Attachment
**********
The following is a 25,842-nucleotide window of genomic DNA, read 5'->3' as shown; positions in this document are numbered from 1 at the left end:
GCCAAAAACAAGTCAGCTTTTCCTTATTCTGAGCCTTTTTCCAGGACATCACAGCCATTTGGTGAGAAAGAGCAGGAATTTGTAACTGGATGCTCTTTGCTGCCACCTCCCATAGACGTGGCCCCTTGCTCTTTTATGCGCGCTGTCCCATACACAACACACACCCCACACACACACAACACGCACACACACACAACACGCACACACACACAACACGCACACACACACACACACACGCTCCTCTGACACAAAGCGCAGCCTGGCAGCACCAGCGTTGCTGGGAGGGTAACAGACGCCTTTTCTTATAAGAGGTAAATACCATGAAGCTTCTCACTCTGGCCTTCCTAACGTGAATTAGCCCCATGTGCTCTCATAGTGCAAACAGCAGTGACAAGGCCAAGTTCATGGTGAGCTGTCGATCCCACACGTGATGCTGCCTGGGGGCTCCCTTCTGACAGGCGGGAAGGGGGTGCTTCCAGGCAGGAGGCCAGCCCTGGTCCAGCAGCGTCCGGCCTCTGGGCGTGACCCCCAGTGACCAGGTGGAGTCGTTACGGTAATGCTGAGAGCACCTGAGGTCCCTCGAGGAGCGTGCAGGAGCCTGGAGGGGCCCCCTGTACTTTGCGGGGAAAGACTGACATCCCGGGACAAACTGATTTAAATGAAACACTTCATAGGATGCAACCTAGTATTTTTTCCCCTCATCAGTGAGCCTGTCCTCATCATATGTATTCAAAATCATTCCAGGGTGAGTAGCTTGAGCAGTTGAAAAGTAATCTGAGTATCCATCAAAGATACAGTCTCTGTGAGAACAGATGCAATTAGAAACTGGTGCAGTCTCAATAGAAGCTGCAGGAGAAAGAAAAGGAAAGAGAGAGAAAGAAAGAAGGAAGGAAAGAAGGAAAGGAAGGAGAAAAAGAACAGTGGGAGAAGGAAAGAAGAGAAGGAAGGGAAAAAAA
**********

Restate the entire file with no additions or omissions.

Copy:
The following is a 25,842-nucleotide window of genomic DNA, read 5'->3' as shown; positions in this document are numbered from 1 at the left end:
GCCAAAAACAAGTCAGCTTTTCCTTATTCTGAGCCTTTTTCCAGGACATCACAGCCATTTGGTGAGAAAGAGCAGGAATTTGTAACTGGATGCTCTTTGCTGCCACCTCCCATAGACGTGGCCCCTTGCTCTTTTATGCGCGCTGTCCCATACACAACACACACCCCACACACACACAACACGCACACACACACAACACGCACACACACACAACACGCACACACACACACACACACGCTCCTCTGACACAAAGCGCAGCCTGGCAGCACCAGCGTTGCTGGGAGGGTAACAGACGCCTTTTCTTATAAGAGGTAAATACCATGAAGCTTCTCACTCTGGCCTTCCTAACGTGAATTAGCCCCATGTGCTCTCATAGTGCAAACAGCAGTGACAAGGCCAAGTTCATGGTGAGCTGTCGATCCCACACGTGATGCTGCCTGGGGGCTCCCTTCTGACAGGCGGGAAGGGGGTGCTTCCAGGCAGGAGGCCAGCCCTGGTCCAGCAGCGTCCGGCCTCTGGGCGTGACCCCCAGTGACCAGGTGGAGTCGTTACGGTAATGCTGAGAGCACCTGAGGTCCCTCGAGGAGCGTGCAGGAGCCTGGAGGGGCCCCCTGTACTTTGCGGGGAAAGACTGACATCCCGGGACAAACTGATTTAAATGAAACACTTCATAGGATGCAACCTAGTATTTTTTCCCCTCATCAGTGAGCCTGTCCTCATCATATGTATTCAAAATCATTCCAGGGTGAGTAGCTTGAGCAGTTGAAAAGTAATCTGAGTATCCATCAAAGATACAGTCTCTGTGAGAACAGATGCAATTAGAAACTGGTGCAGTCTCAATAGAAGCTGCAGGAGAAAGAAAAGGAAAGAGAGAGAAAGAAAGAAGGAAGGAAAGAAGGAAAGGAAGGAGAAAAAGAACAGTGGGAGAAGGAAAGAAGAGAAGGAAGGGAAAAAAA